heavy implementations like oAuth. As I told before, I was looking for
Meshblu-like approach - but it is patented :(. >>>

I agree. I can understand why solution provider corporates who sell IoT
systems prefer oAuth and all its attachments like authorisation servers. I
am sure it is a very sensible business proposition as well as the best for
many use cases, but I agree, for IoT a more lightweight solution should be
a better fit.


<<<  I think it would be smart to document these propositions/specs
somehow, not to lost them in the e-mails. >>>

Absolutely, and I will try my best to update the document with new UML
diagrams. I am a voluntary contributor and I just need to find some time to
do this.


<<< From my experience GitHub wiki has been useful, especially if few of us
can edit it. Otherwise we can use Markdown files in the repo, but this
demands commits for each change.
Dave,
any opinions on creating wiki? >>>

I believe Dave has already created a Wiki and asked the community that
please help or feel free to write the content. It would be great to have a
Wiki, as you said it can be a useful repository.


Regards,
Tibor


On Tue, Feb 9, 2016 at 7:40 AM, Drasko DRASKOVIC <drasko.draskovic@gmail.com
> wrote:

> Hi Tibor,
> On Feb 9, 2016 12:07 AM, "Tibor Pardi" <tibor@zovolt.com> wrote:
> > I think, at least for my use cases, perhaps the simplest solution is how
> the W3C web-of-things-framework handles the access control via the P2P
> protocol.
> >
> > Each node - which can be either a human or device user - has an ECC PPK
> public-private key pair and an account name. Prior connecting and sending
> data to each other, the devices and human users have to be aware of each
> others' public key and account name. The account name is 8-16 bytes and ECC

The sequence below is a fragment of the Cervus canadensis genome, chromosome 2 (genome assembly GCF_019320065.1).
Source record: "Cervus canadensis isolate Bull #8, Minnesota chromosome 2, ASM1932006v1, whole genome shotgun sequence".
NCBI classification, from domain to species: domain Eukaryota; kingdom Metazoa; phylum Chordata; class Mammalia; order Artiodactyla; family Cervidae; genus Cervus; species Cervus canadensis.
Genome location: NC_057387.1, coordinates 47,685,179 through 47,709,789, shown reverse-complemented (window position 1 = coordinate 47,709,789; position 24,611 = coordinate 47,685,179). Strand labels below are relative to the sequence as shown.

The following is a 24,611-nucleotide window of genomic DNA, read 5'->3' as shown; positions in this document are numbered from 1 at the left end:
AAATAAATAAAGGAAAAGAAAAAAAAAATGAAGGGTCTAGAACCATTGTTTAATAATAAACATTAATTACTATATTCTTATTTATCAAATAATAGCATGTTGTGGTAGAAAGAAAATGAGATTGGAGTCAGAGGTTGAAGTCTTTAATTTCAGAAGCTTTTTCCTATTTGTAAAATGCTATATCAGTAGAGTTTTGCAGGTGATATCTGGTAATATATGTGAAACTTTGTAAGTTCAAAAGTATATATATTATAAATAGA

> public key is 32 bytes so it is particularly suited for a constrained
> device environment. An administrator user (in home environment typically
> the home owner or the admin of a solution provider) has access to the
> device and can update the device with the list of users' public key and
> account name. The list include the users that could access to the device.
> Alternatively, a web or any kind of online service can configure the device
> with the list of permitted account details. If this is not suitable for
> some use cases, then we can configure the device with only one admin public
> key and account name, which means such admin account has permission to
> configure the device with the allowed user list (or in fact with any
> configuration data) by connecting to the device once the device is on-line.
> (probably this latest is the simplest configuration).
> > The human user knows the device's account name and can search for the
> device's public key via the P2P or centralized web network. Alternatively,
> the human user can load the device's public key from a file prior
> connecting to the network, which would even further eliminate the security
> threats of certain attacks such as Sybil attack (please note since all
> messages are signed with the public key in my opinion the room for a Sybil
> attack is very limited, but still we have to think about that in a P2P
> network. Of course on a client/server environment Sybil attack is not an